This is not to say that private or commercial enterprises should not exist in the sector. It does mean the primary focus of public funding would be directed to the non-profit sector and that private or commercial operators would have to comply with the same rules, regulations and standards as the non profit sector.



  • Our agency for one displays and aging workforce far more profound than is indicated in larger urban areas or in the general population. Not only are there relatively few permanent employees under the age of 40 with a very high proportion over 50, there are few employees under 45 on our casual list, the primary recruiting pool. Although over 60% of our staff have their DSW or equivalent (which in itself can be considered low) the availability of a pool of young DSWs’ has virtually dried up.



  • The Child Care sector has a legislated professional standard for certification, the ECE. The Nursing sector has a legislative professional standard of practise, the Education sector has a legislated professional standard, the Social Work sector has a legislated professional standard, the list goes on……… Even with the many difficulties present, the DS sector should make the commitment to adopt a legislated professional standard and it should be the DSW (Developmental Services Worker Diploma) or equivalent just like the other care giving sectors have a legislated professional standard. This would be an important step in recognizing the value of the work; it would give it a recognized and legislated status and value. The sector must make our workplaces attractive to young motivated professionals. Pay and benefit improvements are an ongoing struggled tied to the funding regime that governs the sector and these young professional will be more than capable to carry on the struggle if they can be attracted to the field.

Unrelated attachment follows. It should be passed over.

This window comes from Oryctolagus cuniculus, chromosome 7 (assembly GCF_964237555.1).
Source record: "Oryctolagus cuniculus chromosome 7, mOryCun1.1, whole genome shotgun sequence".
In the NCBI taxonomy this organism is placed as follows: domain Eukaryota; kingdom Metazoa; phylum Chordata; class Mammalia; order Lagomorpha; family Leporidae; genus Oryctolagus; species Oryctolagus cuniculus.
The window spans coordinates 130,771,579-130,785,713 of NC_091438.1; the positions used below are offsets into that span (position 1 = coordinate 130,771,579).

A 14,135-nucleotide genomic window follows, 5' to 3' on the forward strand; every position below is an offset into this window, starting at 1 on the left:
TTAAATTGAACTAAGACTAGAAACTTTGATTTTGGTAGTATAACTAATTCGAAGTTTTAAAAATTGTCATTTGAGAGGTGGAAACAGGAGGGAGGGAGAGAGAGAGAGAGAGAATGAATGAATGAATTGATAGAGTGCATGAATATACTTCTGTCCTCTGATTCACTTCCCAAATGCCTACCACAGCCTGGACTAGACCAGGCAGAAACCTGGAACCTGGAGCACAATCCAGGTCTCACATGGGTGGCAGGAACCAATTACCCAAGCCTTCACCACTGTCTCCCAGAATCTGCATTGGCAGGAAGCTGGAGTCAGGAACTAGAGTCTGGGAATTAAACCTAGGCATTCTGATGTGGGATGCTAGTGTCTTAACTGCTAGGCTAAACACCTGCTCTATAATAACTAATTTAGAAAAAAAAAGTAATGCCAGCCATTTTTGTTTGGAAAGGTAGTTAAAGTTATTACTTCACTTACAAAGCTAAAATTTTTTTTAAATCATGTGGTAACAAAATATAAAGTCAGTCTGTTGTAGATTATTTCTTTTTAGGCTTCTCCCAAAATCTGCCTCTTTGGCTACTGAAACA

• If it becomes clear that the MCSS bureaucracy is too large a barrier to establishing the rights of folks with disabilities to support services as an entitlement, the DS sector should consider advocating a move out of the MCSS to ministries that include in their mission and core values the “entitlement of the public to their service”. This was a common point used by the Child Care Sector over the years where a move out of MCSS into the Ministry of Education was advocated. The DS sector should be governed by a ministry in which service is an entitlement once eligibility has been established. Child Care has already moved to Education. The sector should consider advocating a move out of MCSS to either Health or Education or a combination of both. This does not mean the end of waiting list …as we all know there are waiting lists in other sectors ……but at least it means that there will be light at the end of the tunnel for the families we serve. As we know, folks can go on the DSO waiting list, be eligible for service, and never, I repeat never, receive the service.  This is just not acceptable in a rich and developed province like Ontario.


Without a significant reform of the DS system itself, which must go far beyond the current Services and Supports to Promote the Social Inclusion of Persons with Developmental Disabilities Act (2008) the sector will be plagued with problems and suffer from crisis to crisis for the next 30 years and probably beyond.


These are a few ideas that may stimulate some discussion.

Dave Hagerman

Executive Director

Tayside Community Residential and Support Options

Perth, Ontario